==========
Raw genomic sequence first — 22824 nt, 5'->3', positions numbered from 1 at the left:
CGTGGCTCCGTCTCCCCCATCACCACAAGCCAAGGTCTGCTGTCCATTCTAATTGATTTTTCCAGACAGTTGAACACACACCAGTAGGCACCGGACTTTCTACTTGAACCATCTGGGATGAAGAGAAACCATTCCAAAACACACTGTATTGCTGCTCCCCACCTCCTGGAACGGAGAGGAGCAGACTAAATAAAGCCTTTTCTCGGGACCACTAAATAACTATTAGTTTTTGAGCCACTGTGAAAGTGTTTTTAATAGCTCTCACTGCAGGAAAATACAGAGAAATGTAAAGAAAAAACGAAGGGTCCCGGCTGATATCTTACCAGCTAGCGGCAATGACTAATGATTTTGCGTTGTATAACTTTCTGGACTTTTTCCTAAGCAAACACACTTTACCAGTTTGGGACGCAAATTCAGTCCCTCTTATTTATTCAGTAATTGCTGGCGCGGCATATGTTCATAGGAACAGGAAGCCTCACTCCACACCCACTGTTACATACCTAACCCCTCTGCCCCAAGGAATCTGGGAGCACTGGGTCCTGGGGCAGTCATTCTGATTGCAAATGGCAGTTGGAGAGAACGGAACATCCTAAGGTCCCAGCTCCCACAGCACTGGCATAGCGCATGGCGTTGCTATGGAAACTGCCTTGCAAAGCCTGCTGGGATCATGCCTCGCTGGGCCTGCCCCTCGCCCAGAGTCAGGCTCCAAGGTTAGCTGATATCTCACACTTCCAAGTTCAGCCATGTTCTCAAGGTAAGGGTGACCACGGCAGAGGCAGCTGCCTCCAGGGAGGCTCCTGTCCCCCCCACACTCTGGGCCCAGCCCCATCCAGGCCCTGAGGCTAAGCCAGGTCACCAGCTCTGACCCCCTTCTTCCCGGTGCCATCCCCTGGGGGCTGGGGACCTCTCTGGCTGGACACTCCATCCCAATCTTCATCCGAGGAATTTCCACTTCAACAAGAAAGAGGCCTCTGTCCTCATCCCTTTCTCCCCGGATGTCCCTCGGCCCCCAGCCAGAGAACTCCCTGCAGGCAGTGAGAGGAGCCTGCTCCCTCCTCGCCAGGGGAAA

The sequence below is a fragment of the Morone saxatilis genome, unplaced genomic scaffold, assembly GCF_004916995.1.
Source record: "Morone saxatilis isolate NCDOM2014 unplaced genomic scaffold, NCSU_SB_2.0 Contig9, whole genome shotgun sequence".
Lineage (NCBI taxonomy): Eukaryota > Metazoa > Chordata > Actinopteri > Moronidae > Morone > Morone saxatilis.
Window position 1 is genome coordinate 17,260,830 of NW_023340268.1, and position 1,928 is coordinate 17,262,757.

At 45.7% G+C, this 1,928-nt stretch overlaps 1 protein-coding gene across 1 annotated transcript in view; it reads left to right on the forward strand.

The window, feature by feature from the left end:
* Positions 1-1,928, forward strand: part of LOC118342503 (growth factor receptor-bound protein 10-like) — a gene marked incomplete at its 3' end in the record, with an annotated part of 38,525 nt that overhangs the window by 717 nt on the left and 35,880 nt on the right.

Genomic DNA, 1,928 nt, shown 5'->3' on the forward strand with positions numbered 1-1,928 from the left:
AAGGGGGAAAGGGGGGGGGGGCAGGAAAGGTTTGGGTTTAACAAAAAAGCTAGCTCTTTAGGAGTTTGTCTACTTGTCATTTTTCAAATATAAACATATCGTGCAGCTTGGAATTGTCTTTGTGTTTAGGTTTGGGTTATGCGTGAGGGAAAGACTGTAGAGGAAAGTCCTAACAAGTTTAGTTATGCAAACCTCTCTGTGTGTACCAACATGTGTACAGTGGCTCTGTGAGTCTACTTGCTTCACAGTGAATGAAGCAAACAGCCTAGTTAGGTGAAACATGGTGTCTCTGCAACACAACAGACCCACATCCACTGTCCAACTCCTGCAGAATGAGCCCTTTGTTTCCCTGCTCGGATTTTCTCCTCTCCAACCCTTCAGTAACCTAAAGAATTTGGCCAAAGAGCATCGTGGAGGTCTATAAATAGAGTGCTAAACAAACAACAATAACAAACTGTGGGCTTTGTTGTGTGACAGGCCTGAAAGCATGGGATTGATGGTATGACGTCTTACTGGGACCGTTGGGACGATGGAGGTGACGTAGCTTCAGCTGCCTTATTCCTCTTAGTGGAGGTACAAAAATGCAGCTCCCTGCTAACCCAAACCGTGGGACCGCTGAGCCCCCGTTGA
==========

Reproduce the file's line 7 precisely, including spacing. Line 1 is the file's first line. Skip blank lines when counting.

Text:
At 45.7% G+C, this 1,928-nt stretch overlaps 1 protein-coding gene across 1 annotated transcript in view; it reads left to right on the forward strand.